Mini-Park - Stamford

Location: University of Connecticut, Stamford Campus

Materials: Granite, copper, landscape materials, algonquin and binary texts

Size: 300' x 100' Park area, 6'H x 26'L copper screen

Concept:  

During the 17th and 18th Centuries the State of Connecticut was "purchased" from its Native American inhabitants.  The piece of land on which this park sits was called Rippowam (cliff of rocks) in the Algonquin language.  The absurdly small amount of cash and/or curious objects traded for these lands are listed in sandblasted strips of text on the polished granite slabs which form part of this "mini park".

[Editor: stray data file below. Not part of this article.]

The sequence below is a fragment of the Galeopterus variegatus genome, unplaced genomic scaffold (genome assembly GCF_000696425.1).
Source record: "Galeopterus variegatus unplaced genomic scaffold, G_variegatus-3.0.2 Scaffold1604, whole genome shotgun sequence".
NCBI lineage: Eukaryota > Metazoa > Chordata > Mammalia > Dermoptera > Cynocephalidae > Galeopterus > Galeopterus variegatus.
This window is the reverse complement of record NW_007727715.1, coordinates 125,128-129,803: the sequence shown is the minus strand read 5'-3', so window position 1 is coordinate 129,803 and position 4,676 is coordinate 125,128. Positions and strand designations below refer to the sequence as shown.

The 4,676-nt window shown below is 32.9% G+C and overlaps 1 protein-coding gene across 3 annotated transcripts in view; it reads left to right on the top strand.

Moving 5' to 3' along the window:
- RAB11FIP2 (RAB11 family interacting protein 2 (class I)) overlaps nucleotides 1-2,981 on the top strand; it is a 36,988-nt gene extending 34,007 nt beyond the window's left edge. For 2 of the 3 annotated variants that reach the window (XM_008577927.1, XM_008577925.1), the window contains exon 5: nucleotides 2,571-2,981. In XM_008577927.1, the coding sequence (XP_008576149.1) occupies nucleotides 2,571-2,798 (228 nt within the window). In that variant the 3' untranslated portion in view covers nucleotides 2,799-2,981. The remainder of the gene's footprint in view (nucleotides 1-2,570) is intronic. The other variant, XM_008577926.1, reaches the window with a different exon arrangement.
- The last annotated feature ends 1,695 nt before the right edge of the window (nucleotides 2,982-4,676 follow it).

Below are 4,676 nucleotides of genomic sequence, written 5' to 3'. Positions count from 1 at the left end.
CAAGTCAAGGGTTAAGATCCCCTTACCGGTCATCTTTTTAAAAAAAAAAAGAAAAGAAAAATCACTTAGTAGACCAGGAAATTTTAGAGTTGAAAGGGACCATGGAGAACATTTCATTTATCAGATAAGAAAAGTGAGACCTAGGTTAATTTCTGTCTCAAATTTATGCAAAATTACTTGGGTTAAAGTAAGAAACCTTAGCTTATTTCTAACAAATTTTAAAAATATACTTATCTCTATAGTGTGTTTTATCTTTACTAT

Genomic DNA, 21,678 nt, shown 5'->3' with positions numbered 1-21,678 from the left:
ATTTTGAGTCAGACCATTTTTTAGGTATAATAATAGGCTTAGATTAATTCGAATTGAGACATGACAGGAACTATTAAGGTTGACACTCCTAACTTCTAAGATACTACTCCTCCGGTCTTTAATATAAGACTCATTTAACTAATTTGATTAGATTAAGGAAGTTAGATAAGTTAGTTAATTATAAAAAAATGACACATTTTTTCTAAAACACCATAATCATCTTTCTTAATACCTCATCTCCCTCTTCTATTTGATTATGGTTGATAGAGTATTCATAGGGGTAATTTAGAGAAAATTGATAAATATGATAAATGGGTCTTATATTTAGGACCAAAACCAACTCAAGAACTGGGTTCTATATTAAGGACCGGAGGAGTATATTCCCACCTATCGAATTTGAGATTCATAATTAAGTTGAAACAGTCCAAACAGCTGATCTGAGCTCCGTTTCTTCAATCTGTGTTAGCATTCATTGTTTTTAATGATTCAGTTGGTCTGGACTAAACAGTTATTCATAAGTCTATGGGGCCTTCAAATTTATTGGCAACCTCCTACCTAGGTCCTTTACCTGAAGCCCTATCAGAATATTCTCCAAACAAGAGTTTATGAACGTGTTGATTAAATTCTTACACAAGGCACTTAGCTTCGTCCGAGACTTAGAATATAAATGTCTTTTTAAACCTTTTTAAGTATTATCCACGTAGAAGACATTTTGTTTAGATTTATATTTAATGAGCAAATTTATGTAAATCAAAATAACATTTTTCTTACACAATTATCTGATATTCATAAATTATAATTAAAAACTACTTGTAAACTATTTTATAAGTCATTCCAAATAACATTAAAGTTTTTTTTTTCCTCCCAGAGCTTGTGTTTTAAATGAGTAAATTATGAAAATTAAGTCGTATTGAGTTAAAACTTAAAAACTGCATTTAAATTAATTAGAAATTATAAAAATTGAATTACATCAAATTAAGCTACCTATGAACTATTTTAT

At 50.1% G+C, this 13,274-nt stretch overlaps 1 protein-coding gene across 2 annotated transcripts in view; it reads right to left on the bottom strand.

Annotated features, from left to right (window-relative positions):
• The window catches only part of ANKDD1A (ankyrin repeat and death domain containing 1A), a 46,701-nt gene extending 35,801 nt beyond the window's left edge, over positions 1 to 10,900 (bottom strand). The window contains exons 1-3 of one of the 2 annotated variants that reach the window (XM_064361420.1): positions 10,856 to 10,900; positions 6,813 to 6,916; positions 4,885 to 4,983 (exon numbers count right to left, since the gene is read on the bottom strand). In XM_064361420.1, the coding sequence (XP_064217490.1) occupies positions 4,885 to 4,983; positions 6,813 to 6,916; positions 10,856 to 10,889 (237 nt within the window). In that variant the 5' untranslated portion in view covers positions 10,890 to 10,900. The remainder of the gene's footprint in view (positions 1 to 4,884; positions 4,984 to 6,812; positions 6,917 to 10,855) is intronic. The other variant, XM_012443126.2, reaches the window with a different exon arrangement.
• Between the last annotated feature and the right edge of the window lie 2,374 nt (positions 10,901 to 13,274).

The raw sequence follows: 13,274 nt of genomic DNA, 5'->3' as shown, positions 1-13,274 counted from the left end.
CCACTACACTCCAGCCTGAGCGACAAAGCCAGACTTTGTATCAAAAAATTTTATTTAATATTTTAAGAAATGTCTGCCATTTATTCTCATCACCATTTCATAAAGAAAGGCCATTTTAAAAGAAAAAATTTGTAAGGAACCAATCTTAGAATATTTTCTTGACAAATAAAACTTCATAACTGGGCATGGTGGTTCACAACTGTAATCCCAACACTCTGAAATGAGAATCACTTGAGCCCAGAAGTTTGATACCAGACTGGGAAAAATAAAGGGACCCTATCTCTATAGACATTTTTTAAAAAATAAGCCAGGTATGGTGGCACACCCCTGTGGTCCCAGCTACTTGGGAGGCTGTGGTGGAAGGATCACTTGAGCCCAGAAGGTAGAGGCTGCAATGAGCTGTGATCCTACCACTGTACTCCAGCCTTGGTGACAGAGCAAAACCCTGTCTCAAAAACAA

The difficulties the Indians had with the colonial interlopers is elegantly stated in an Algonquin document called the Mashpee Petition 1751.  This text with its binary conversion and  its English translation is the content of the serpentine copper screen adjacent to the park.

The Stamford Campus of the University of Connecticut is regarded as the High Technology Campus of the University system.

Additional information is available here.

 

Stamford mini-park - image courtesy of Francoise Yohalem  Stamford mini-park - image courtesy of Francoise Yohalem

Stamford mini-park - image courtesy of Francoise Yohalem    Stamford mini-park - image courtesy of Francoise Yohalem   

  

          

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